Like many decades before, the 1890’s were filled with great achievements by African-Americans as well as many injustices. Almost thirty years after the establishment of the 13th, 14th, and 15th Amendments, African-Americans such as Booker T. Washington were establishing and heading schools. Ordinary African-American men were losing their right to vote through Grandfather clauses, poll taxes, and literacy exams.
William Henry Lewis and William Sherman Jackson become the first African-American football players on a white college team.
Provident Hospital, the first African-American owned hospital, is established by Dr. Daniel Hale Williams.
Opera soprano Sissieretta Jones becomes the first African-American to perform at Carnegie Hall.
Ida B. Wells launches her anti-lynching campaign by publishing the book, Southern Horrors: Lynch Laws and in All Its Phases. Wells also delivers a speech at Lyric Hall in New York. Wells work as an anti-lynching activist is highlighted with the high number of lynchings--230 reported--in 1892.
The National Medical Association is established by African-American doctors because they are barred from the American Medical Association.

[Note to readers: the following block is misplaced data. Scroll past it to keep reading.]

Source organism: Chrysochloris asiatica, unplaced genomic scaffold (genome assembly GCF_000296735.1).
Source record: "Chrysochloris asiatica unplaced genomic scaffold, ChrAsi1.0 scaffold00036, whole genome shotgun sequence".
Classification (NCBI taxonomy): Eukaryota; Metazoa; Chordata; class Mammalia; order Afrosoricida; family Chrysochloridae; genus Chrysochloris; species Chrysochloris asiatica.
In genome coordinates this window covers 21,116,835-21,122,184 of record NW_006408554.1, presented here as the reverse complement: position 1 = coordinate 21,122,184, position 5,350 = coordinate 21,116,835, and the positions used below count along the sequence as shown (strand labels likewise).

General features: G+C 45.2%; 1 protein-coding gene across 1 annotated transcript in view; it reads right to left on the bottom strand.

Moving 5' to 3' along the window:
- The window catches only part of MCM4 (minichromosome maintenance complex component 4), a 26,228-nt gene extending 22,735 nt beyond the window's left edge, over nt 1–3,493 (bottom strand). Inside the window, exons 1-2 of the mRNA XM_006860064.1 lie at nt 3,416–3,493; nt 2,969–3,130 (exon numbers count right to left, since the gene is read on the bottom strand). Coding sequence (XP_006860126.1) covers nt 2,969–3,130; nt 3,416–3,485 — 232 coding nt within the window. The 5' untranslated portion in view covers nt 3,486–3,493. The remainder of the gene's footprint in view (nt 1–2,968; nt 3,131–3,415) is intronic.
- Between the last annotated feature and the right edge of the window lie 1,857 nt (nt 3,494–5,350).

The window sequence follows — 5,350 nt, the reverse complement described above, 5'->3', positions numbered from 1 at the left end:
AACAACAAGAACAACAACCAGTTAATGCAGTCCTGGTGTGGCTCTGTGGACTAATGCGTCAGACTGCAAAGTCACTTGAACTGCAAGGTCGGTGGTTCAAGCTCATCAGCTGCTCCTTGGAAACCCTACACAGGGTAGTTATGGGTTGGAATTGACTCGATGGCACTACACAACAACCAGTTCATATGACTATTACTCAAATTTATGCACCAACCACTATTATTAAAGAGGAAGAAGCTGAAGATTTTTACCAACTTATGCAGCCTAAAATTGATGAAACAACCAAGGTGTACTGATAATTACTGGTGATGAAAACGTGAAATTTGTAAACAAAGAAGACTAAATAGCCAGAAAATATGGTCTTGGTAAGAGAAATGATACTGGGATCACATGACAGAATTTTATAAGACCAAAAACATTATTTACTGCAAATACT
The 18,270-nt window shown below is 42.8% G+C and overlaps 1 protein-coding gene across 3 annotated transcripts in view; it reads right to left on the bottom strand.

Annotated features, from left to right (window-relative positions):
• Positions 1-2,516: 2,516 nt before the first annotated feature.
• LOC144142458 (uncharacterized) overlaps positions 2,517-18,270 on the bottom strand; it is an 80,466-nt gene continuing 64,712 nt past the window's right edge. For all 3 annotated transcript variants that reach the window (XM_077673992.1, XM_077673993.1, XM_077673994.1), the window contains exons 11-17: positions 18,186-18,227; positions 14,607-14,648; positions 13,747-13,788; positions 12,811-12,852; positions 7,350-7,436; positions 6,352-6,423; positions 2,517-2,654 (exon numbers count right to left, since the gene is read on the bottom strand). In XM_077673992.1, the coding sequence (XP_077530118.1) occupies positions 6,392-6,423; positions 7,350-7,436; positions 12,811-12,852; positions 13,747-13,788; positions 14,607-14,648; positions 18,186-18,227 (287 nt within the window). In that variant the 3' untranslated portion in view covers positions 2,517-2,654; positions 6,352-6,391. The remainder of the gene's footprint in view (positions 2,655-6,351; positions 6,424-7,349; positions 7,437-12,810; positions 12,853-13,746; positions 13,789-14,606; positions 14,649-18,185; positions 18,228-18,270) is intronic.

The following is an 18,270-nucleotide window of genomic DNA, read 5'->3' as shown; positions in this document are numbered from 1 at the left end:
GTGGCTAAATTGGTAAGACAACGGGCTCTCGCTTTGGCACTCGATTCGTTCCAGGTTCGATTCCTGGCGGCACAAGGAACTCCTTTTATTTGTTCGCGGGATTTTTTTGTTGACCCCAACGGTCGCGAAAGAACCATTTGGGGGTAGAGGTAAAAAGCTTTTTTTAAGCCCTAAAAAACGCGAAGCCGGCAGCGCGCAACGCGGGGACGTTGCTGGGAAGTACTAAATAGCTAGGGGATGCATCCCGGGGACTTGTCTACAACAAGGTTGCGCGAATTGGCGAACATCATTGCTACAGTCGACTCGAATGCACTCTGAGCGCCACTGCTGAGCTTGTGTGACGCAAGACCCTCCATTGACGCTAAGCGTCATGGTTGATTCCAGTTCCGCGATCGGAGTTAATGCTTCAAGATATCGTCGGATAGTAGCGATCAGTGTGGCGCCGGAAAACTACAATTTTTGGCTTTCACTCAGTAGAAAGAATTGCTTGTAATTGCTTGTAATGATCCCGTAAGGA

African-American newspaper, The Baltimore Afro-American is established by John H. Murphy, Sr., a former slave.
Dr. Daniel Hale Williams successfully performs an open heart surgery in Provident Hospital.
Williams work is considered the first successful operation of its kind.
Bishop Charles Harrison Mason establishes The Church of God in Christ in Memphis, Tn.
W.E.B.DuBois is the first African-American to receive a PhD from Harvard University.
Booker T. Washington delivers the Atlanta Compromise at the Atlanta Cotton States Exposition.
The National Baptist Convention of American is established through the merging of three Baptist organizations--the Foreign Mission Baptist Convention, the American National Baptist Convention and the Baptist National Educational Convention.
The Supreme Court rules in the Plessy v. Ferguson case that separate but equal laws